Four-Year-Old Alaskan Injured In Negligent Discharge

A child in Wasilla, Alaska was seriously injured Saturday afternoon when his mother’s revolver slipped out of its holster as she was getting out of her pickup truck.


A 4-year-old boy from Wasilla was shot through the leg, after his mother’s gun fell out of its holster and discharged, Alaska State Troopers wrote in a dispatch, Saturday afternoon.

At around 11:30 a.m. on Saturday, troopers responded to reports of a child with a gunshot wound to the leg, at 4900 E Palmer-Wasilla highway.

Investigations revealed that “as the family was getting out of their pickup truck in the parking lot the mother’s .357 magnum revolver fell out of her holster and struck the pavement by the hammer which caused the revolver to discharge a round,” troopers wrote.

Troopers wrote that the fired round struck the child “just above the knee then exited his leg and lodged in the trim of the building.”

Sadly, it seems that some people fail to think of their firearm and related accouterments as systems the way that they should.

When we’re discussing a handgun carried for personal protection, that system is composed of the handgun itself, both practice and carry ammunition (FMJ, LRN, or similar for practice, a quality modern hollowpoint for self-defense carry)  any magazines or speedloaders and the associated pouches, a proper gunbelt, and, of course, a quality holster. A gun safe should be considered part of the system as well.


Without all of these elements in place, you’re looking at a system that isn’t going to perform very well.

At best, you’ll have a system that is merely uncomfortable and/or less effective than it should otherwise be. At worst, you have an unsafe system, like the one that injured this young boy.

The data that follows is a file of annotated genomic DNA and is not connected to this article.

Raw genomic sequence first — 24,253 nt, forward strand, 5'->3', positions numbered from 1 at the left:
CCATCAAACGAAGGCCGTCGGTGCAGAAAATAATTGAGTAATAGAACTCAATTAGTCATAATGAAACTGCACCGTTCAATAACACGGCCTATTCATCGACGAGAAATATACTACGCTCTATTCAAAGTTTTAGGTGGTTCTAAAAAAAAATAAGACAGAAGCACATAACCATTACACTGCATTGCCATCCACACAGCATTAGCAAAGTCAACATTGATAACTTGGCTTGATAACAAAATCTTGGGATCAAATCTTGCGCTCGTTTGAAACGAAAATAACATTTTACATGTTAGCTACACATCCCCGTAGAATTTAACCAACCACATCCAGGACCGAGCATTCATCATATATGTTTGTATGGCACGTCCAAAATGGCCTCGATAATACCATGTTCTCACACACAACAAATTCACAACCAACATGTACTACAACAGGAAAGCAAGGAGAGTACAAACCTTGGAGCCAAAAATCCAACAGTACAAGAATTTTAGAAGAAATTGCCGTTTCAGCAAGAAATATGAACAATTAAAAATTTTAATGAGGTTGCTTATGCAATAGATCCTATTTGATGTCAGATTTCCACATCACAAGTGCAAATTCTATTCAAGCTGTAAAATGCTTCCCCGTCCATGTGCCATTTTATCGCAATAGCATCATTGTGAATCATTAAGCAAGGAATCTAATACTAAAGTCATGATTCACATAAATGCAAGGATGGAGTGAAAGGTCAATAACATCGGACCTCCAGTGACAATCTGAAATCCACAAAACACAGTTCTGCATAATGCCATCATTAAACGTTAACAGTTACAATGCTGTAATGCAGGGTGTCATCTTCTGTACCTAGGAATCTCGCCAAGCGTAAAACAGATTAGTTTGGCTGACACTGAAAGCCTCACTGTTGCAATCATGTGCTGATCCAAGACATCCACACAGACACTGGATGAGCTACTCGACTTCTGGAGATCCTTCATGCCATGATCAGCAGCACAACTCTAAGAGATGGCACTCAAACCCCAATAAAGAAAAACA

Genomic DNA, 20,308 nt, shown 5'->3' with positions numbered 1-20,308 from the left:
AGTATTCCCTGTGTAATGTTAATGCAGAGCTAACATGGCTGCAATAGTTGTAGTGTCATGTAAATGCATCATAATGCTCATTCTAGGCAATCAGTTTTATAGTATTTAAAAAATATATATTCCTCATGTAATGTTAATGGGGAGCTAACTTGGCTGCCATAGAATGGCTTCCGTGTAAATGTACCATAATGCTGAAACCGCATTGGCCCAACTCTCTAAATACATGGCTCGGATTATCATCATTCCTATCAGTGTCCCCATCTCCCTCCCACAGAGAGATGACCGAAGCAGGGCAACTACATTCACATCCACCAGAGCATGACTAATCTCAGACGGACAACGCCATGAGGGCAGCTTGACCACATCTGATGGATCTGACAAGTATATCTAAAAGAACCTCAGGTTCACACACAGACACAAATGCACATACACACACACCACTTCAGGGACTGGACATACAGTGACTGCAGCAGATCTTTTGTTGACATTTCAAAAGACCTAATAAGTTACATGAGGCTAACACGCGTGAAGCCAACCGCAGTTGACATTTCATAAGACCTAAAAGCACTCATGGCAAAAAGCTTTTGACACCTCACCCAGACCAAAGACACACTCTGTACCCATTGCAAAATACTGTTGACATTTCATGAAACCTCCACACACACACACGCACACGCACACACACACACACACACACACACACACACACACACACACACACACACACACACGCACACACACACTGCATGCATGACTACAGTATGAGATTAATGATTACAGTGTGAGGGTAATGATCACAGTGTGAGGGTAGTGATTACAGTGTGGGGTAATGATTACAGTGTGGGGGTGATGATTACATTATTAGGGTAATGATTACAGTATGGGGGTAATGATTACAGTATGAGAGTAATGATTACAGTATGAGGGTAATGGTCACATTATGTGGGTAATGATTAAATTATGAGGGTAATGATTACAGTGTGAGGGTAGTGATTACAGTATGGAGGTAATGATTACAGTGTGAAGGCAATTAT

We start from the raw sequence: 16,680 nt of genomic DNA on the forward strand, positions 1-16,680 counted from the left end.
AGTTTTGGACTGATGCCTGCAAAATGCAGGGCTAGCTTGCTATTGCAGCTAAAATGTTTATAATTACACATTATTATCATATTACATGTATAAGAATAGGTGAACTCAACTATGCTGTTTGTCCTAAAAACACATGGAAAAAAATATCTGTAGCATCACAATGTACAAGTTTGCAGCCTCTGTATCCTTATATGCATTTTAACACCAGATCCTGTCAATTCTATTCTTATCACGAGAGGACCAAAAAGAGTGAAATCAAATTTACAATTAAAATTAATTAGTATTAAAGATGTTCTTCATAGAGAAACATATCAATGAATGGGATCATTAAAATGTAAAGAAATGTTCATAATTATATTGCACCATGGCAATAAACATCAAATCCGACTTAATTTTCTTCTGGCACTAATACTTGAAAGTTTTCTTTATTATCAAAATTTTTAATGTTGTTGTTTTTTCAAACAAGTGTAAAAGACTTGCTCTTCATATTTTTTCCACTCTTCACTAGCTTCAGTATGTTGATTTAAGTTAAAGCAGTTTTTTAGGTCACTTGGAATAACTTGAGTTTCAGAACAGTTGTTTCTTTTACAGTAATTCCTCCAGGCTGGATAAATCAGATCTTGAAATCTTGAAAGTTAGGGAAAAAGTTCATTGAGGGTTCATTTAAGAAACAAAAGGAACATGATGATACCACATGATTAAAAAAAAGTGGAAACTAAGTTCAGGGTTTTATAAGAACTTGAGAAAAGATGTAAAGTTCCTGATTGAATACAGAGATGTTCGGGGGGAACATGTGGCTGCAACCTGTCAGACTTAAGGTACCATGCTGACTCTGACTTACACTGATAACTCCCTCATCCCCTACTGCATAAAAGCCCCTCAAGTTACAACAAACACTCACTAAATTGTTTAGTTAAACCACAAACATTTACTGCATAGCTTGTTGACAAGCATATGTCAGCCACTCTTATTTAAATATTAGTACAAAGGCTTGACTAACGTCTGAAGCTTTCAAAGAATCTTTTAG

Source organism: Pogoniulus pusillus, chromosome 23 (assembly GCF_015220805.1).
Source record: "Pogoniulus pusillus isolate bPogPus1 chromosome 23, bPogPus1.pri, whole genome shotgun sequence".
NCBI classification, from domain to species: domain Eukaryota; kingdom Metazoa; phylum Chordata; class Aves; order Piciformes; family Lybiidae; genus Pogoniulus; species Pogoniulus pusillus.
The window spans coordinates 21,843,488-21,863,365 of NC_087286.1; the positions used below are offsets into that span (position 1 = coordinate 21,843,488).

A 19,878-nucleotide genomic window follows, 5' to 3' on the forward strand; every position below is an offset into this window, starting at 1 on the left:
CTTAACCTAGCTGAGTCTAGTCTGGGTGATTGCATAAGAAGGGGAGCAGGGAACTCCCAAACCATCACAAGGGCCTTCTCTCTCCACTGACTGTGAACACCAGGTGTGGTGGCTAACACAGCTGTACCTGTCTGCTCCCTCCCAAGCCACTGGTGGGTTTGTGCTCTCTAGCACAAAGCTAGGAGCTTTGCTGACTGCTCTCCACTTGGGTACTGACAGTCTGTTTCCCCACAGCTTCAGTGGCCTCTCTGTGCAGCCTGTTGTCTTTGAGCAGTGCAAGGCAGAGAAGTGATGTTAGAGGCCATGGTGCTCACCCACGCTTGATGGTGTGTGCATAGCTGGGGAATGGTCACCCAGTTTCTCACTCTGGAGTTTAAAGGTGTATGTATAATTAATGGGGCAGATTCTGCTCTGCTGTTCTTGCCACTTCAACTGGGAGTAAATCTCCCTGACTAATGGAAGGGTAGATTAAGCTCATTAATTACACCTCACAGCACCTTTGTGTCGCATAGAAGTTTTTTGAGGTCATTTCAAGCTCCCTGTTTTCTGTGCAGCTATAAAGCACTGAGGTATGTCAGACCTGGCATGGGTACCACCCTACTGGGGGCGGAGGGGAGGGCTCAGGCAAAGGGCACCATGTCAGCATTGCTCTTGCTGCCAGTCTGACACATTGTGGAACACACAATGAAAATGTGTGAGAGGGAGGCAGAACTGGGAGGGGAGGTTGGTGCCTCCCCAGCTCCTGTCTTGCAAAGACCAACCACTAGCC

In this particular instance, we know it took three elements to cause this negligent discharge:

  • the holster failed to retain the handgun in common, everyday use (getting out of  a vehicle).
  • the revolver was of an archaic design, without an internal safety system (such as a transfer bar safety).
  • the gun owner, who should know that her revolver does not have an internal safety, should have been carrying a revolver without a cartridge in the chamber under the hammer.

If the mother knew her weapon and its design limitations, she should would have been carrying “five beans in the wheel” instead of a fully-loaded cylinder with a cartridge under the hammer. This simple “drop safe” safety technique was common knowledge for earlier generations of revolver owners, but somehow didn’t transfer to this mother. This is a shooter knowledge failure.

Of course, the gun shouldn’t have hit the deck at all from the mother simply getting out of the vehicle. This is an equipment failure.


While the article does not say what kind of holster it was, it obviously lacked retention capabilities to withstand even common everyday activities. This suggests that either the holster was worn out, was made of substandard materials (split-grain leather and nylon being the most common suspects), and/or was probably a “universal” design made to fit a range of revolvers, instead of being designed in such a way to provide a solid fit for this particular model.

In the end, a substandard holster, poor knowledge, and an aged design came together in a perfect storm to contribute to the negligent discharge.

Let’s hope that the child’s injury is one from which he will recover fully, and that others will be able to learn from this mother’s mistakes.

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